Squirrels sound off to tell each other about danger. These small mammals are defenseless against many predators, including cats, hawks, lynxes and human beings. Staying alert, vocalizing -- including a sound that's like a meow -- and being speedy give squirrels their essential advantages for surviving environments teeming with squirrel eaters.
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More than 200 species live all over the planet. Australia is the only continent lacking a squirrel population. This diverse group of rodents includes giant squirrels, pigmy squirrels, ground squirrels that burrow underground, tree squirrels that leap from tree to tree and flying squirrels who glide from branch to branch like fleshy kites. Depending on the species, an adult squirrel may be smaller than the length of your hand from nose to tail tip -- or more than 3 feet long in the case of the Indian giant squirrel.
Researchers have names for the sounds squirrels make. Biologist Robert Lishak, an expert on gray squirrel vocalizations, says that squirrels communicate with each other and with other animals, too, the "Wall Street Journal" reports. Baby squirrels make a noise like a soft sneeze, called a muk muk, to say they need to nurse. The "kuk" expresses alarm. The loud, repeated sound helps other squirrels locate the threat and lets the predator know the squirrels are onto him. The "quaa," a prolonged kuk similar to a cat screech, says the threat's diminishing but still near.
Gray squirrels utter a meow at the end of a quaa moan, according to Lishak. The quaa moan indicates a lower threat status than the quaa. This chirp-meow combination tells others the threat may be gone, but it may not be all-clear yet. The sound is softer than the kuk alarm signal and makes it difficult for a predator to locate the squirrel. By observing the activity when a squirrel meows, you'll be able to understand how squirrels keep each other safe with their threat reports. When a cat leaves the yard, a squirrel will let others know with a chirp-meow.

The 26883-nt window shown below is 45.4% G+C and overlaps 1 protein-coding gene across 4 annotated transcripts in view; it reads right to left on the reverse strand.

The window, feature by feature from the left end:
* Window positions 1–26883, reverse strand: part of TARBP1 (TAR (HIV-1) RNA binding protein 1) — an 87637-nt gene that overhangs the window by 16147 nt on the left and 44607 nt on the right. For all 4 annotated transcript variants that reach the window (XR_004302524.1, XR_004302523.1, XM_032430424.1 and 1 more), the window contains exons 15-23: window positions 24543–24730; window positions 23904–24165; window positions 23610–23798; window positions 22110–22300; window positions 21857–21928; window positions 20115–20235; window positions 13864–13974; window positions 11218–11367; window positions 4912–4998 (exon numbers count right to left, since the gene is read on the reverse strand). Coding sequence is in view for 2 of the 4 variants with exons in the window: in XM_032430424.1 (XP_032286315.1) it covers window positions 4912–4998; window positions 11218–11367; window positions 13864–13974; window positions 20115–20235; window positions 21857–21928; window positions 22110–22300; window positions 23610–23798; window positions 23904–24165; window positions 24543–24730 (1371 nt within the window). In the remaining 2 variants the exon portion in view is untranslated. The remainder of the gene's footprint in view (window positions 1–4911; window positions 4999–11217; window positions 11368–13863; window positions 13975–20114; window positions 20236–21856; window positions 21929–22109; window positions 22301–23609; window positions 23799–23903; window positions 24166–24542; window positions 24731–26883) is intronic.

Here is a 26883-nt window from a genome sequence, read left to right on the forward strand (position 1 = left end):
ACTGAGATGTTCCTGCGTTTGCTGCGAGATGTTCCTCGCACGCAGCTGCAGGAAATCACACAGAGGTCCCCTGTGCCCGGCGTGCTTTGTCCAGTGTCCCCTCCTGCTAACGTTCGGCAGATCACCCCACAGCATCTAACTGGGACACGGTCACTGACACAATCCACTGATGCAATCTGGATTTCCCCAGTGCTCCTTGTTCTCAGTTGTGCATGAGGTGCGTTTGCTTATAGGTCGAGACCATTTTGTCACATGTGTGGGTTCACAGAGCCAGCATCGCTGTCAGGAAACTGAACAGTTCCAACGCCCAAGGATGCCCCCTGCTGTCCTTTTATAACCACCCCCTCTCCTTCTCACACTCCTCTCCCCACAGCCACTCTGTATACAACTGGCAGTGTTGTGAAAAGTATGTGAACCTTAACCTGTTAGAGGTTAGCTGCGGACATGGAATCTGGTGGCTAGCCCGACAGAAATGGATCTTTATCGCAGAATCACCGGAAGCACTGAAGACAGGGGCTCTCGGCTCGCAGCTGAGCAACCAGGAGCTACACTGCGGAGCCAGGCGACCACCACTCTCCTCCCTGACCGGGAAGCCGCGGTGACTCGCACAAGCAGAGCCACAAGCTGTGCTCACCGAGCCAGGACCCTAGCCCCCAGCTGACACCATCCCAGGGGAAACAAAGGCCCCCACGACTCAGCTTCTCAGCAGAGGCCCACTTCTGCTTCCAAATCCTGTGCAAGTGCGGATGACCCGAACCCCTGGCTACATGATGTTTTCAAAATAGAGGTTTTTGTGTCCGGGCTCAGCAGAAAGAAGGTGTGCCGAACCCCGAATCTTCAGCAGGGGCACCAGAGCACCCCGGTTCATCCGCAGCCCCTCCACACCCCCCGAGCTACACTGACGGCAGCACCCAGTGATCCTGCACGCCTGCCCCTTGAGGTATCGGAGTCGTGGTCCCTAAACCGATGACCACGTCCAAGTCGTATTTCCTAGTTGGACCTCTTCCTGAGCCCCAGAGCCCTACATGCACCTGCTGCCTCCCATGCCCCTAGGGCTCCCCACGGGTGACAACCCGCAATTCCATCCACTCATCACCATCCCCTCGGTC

That meow might not be a squirrel's. Steller's jay, a blue jay with a black crest, mimics other birds and animals -- including squirrels -- as do mockingbirds. To identify the source of the meow, keep field glasses on hand to get a better look. A squirrel turns her body toward the intruder. Check where she's looking to identify what triggered her to sound off. In mating season, male squirrels chase females making the sneeze sound similar to the sound baby squirrels make to ask for food. This pickup ploy says he's harmless and only wants a date, Lishak says.
Gryphon Adams began publishing in 1985. He contributed to the "San Francisco Chronicle" and "Dark Voices." Adams writes about a variety of topics, including teaching, floral design, landscaping and home furnishings. Adams is a certified health educator and a massage practitioner. He received his Master of Fine Arts at San Francisco State University.